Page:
Sounds fair. Muslims offer 10 camels for Obama. Market value. And two camels for Hillary. Perf!
Somali Islamists offer 10 camels as bounty for Obama CNN Wire Staff, Sat June 9, 2012
The average cost of a camel in Somalia is $700, according to a university study.
- The militant Al-Shabaab jeered a U.S. reward offered for seven of its key members
- A man purporting to one of those wanted by the United States makes a counter offer
- He offers 10 camels as a reward for information on the whereabouts of President Obama
- Hillary Clinton's bounty is two camels
(CNN) -- The United States offers millions for information leading to the capture of the world's most wanted terrorists.
A Somali militant group has purportedly countered with an offer of camels for U.S. officials.
Al-Shabaab has placed a bounty of 10 camels for President Barack Obama and two camels for information on Secretary of State Hillary Clinton.
An audio statement posted on jihadist websites purportedly from Al-Shabaab jeered news that the United States is offering millions of dollars for information on seven key members of al-Shabaab through its Rewards for Justice program.The man on the audio claimed to be Fuad Mohamed Khalaf, considered by the State Department to be Al-Shabaab's leading fundraiser. The United States has offered $5 million for information of his whereabouts.
"Whoever brings the mujahidin information about the whereabouts of infidel Obama and the lady of Bill Clinton, the woman named Hillary Clinton, I will give a reward," the man said.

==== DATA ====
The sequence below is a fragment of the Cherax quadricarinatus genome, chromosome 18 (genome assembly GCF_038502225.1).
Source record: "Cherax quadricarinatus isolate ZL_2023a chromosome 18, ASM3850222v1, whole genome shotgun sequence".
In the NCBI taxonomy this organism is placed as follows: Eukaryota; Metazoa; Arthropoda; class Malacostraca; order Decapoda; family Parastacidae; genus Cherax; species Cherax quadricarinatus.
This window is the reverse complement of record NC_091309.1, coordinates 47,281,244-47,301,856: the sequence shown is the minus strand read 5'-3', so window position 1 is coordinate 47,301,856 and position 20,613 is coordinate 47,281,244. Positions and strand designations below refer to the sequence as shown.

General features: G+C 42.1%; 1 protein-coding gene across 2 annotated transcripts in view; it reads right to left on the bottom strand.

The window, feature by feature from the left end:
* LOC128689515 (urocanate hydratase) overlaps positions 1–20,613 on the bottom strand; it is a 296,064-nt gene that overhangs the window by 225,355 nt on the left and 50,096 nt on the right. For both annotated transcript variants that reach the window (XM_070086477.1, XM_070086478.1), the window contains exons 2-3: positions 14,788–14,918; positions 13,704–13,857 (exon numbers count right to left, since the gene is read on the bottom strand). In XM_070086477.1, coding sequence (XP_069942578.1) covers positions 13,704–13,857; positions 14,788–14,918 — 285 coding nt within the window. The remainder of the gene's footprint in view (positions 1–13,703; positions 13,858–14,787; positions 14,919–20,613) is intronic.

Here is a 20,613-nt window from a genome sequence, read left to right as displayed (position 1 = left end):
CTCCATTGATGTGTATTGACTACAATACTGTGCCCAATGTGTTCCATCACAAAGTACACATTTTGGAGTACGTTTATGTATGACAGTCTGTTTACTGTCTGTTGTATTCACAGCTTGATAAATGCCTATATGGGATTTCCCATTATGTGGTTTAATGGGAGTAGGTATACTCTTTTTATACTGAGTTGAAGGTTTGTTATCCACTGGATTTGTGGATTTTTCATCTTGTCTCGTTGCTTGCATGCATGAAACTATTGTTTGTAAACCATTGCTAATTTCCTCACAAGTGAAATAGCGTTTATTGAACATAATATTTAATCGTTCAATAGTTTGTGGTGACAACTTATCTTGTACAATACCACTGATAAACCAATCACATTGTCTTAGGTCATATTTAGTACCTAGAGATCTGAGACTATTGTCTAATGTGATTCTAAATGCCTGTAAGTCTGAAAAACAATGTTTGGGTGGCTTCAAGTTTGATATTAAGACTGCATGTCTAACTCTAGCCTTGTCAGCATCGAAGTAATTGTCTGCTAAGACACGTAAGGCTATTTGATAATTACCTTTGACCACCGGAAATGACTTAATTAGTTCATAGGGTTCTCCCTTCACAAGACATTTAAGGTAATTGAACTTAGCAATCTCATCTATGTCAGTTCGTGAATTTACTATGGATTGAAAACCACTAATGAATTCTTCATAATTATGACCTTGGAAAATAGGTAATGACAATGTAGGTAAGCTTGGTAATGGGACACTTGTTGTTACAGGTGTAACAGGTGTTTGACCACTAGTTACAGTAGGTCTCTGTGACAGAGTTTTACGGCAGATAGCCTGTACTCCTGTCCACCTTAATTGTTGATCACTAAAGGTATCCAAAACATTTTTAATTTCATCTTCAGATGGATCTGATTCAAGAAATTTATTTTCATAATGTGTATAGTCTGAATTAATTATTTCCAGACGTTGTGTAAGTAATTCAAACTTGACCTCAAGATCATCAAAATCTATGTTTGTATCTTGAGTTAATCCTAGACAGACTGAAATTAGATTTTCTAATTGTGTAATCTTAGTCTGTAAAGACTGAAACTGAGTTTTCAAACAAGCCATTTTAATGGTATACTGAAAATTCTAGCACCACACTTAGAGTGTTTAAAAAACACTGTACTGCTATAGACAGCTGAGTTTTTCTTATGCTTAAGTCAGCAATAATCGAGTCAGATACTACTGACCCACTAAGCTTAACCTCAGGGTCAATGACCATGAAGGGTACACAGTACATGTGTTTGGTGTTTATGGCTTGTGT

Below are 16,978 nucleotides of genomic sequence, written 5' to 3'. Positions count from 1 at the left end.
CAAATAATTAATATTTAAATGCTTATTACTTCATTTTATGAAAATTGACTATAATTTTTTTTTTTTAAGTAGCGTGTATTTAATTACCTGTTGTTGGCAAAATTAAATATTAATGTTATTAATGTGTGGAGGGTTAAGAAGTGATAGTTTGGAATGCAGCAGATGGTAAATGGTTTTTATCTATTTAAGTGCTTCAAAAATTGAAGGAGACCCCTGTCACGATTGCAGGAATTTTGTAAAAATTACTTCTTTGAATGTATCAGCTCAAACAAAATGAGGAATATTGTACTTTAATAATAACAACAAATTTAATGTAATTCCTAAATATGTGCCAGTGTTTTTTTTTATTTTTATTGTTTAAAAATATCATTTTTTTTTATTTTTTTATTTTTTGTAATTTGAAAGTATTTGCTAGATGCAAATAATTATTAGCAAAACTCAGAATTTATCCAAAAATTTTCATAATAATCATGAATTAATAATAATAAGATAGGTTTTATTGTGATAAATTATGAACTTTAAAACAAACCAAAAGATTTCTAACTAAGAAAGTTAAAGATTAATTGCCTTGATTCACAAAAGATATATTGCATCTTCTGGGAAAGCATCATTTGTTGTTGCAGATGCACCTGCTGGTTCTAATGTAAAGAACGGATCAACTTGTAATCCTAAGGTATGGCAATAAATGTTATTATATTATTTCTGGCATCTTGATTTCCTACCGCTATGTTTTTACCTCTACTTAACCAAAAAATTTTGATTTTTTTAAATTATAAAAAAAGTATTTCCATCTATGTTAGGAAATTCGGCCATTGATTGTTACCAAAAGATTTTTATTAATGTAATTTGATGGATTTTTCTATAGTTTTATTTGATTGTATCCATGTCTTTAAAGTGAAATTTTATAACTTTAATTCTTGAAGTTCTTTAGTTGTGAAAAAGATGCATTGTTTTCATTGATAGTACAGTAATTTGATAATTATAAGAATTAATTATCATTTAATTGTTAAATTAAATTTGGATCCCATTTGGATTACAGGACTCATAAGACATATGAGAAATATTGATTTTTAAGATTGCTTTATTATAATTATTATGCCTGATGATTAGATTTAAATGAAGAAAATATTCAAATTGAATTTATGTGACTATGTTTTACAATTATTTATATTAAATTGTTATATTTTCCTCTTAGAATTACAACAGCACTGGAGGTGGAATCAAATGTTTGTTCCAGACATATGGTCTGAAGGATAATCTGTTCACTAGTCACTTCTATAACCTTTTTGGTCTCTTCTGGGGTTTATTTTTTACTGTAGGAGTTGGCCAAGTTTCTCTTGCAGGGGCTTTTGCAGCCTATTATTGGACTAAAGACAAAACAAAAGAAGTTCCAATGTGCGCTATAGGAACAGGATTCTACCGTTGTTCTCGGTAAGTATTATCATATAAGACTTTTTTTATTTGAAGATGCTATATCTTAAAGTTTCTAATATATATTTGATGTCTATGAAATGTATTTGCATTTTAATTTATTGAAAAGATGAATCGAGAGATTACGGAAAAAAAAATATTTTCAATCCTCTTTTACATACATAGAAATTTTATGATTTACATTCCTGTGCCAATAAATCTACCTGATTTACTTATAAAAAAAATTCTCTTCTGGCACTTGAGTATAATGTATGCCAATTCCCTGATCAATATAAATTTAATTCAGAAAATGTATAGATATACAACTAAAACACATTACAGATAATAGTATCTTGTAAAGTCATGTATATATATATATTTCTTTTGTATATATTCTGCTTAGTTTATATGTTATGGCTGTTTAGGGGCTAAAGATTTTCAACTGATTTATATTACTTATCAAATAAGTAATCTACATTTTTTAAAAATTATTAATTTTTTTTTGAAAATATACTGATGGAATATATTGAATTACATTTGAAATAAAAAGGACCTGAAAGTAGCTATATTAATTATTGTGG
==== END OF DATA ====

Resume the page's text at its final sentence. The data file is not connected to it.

A study by Galkayo University, which looked at the effects of drought on livestock, said the average cost of a camel in Somalia is $700.
CNN can not independently verify the authenticity of the audio recording, which was purportedly made by Khalaf during a speech to followers in the southern port city of Merca.
The U.S. State Department's Rewards for Justice program is offering $7 million for information on the location of Ahmed Abdi Aw-Mohamed, the founder of the Islamist group in Somalia.
This year, he and al Qaeda's leader, Ayman al-Zawahiri, released a joint video formally announcing a merger between the terror groups.
In announcing the bounties on Mohamed and his key associates Thursday, the State Department called al-Shabaab "a threat to the stability of East Africa and to the national security interests of the United States."
The State Department said it is also offering up to $5 million each for information leading to the location of four of Aw-Mohamed's associates, including Khalaf. In addition, it is offering up to $3 million each for two of the terror group's other leaders.